Reviewing All The Engines I Used In The Past

Back when I started Solo RPG Voyages, there were only a few available Engines one would normally need to play solo. There was at least five that most people pointed to, to which I made one of my very first posts a five-day marathon of playing the same game, same setting, same story, but the difference was how the Engines worked.

This was what I called the Solo Engine RPG Battle Royale Week and it was a means for me to get out of my comfort zone with the Mythic GM Emulator and try out Engines in a controlled environment so I could look exclusively at the Engines and not let any outside force like how the game plays or a plot point causing the game to drag distract from the Engine’s overall quality.

However, as soon as I made that, I was given the request to review another solo Engine called CRGE. One month later, I find another solo RPG Engine for me to play with… and another… and another… Eventually, I wanted to do a second Solo Engine RPG Battle Royale Week, but I kept doing other things that occupied my time.

Now it’s almost impossible to pick just five Engines for a sequel. With solo gaming becoming more mainstream than ever before, more and more Engines are made to cater to various degrees of player. There’s even one author that creates Engines tailor made for certain RPG systems. What adds to this increase is how easy it is to make solo Engines.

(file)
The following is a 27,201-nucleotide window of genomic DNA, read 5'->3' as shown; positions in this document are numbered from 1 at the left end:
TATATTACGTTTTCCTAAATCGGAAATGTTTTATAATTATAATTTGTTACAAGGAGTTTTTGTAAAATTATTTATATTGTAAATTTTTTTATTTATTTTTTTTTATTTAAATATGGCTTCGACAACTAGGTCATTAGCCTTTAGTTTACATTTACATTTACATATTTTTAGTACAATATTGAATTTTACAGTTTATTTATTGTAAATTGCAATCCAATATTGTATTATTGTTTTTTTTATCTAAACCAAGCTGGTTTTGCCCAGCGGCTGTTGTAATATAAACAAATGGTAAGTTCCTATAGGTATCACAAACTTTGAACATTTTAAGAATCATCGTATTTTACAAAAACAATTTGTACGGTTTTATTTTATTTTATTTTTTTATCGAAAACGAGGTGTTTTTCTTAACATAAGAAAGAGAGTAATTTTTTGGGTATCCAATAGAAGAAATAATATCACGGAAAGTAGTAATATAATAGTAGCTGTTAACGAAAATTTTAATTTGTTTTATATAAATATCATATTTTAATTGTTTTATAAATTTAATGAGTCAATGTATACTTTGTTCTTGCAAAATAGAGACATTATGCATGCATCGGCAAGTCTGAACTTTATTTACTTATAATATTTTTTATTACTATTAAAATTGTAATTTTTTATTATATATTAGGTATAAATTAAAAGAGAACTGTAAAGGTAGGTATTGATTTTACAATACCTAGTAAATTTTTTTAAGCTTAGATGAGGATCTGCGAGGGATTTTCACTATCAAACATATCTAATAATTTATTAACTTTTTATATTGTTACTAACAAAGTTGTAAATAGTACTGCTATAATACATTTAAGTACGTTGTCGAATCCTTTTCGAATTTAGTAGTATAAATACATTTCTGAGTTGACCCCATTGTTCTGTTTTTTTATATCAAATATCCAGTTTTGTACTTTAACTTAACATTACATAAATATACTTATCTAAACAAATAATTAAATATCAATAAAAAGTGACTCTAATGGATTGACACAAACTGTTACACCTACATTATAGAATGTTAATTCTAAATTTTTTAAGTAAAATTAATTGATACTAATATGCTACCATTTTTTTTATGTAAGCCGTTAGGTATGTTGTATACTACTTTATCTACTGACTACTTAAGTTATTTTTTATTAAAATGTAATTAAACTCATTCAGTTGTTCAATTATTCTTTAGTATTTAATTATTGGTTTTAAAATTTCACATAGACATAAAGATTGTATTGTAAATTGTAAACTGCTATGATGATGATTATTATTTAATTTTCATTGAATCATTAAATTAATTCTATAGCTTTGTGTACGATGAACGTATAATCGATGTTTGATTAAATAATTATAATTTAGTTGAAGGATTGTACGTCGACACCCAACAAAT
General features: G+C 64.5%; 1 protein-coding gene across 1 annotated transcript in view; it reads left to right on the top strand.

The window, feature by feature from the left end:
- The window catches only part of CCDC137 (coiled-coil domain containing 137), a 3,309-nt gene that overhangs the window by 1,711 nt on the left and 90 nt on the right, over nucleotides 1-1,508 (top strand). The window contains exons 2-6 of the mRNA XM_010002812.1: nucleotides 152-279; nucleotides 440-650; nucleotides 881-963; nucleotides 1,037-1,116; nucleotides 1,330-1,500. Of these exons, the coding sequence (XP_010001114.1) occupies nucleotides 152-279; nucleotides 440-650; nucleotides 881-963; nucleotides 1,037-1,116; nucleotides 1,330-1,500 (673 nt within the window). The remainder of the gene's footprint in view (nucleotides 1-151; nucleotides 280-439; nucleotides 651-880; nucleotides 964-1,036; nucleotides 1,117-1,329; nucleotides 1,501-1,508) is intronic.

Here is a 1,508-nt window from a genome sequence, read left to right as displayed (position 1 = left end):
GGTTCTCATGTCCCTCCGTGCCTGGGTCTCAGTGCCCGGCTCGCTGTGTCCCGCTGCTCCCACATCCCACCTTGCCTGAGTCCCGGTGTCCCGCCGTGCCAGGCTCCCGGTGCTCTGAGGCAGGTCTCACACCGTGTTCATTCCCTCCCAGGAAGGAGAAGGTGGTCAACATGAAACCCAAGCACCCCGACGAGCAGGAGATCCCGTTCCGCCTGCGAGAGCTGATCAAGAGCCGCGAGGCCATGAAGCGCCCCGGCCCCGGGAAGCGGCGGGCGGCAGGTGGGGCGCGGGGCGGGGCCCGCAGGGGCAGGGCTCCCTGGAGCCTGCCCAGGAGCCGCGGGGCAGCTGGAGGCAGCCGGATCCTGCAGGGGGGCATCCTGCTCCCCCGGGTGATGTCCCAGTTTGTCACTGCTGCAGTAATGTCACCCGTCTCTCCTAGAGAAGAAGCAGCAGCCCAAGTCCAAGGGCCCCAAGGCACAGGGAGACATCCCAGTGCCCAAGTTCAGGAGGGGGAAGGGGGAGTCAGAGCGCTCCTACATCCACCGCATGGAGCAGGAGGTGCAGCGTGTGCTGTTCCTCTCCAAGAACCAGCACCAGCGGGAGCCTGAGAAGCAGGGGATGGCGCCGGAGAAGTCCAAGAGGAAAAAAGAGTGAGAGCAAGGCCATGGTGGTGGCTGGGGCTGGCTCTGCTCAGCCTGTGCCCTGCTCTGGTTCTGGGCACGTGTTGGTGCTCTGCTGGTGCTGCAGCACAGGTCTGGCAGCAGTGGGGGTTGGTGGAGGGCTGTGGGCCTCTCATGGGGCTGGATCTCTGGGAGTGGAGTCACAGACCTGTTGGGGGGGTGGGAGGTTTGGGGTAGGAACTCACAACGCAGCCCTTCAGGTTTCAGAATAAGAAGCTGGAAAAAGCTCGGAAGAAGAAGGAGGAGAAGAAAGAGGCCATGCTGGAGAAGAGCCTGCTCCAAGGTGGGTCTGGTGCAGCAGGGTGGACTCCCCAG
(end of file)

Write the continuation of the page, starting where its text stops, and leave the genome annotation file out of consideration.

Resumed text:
For instance, I can take dice from the Genesys RPG system and use the symbols to interpret yes and no answers. Easy. I even made a system using the lowest numbered dice called the Coin, Tumbler, and Caltrop system or CTC for short. A coin is used for yes and no, a d3 (a tumbler) is used to see if it’s a “but”, “and”, or neither, and a d4 (a caltrop) would be a controller to see if a plot twist would be coming.

So now I have the situation of having so many Engines to try out and not enough games to pair them with. Granted, some are easy to pair, like PPM’s Engine or even cases like Ironsworn where the Engines come packed with their own games. However, it’s come to a point where it feels more pragmatic to read the Engine and make conclusions to how it plays rather than devote entire sessions to playing around with it.

Earlier, I made a review scale for RPG games based on how soloable they were, under the idea that any game can be played solo. The problem was that I had way too many variables and scored it on a ten-point rating. Worse still, it shot my own ideas and mission statement down and even made the system as a whole feel like more busywork than a two-paragraph review.

So, with this, I feel like it should be a little more restrained. Instead of numbers, I’d bring the Engine into a few categories based off ease of use, if the Engine is focused on mechanics or story (more on this later), and whether the game has a twist system. Rather than grading it, I feel like it’s more appropriate to see what sort of people would enjoy the Engines.

I’m not going to go into all the nitty gritty details like the odds of getting yes vs. no or how often you trigger an event, since that’d be edging towards reviewing and I’m only making recommendations for this list.

Continue reading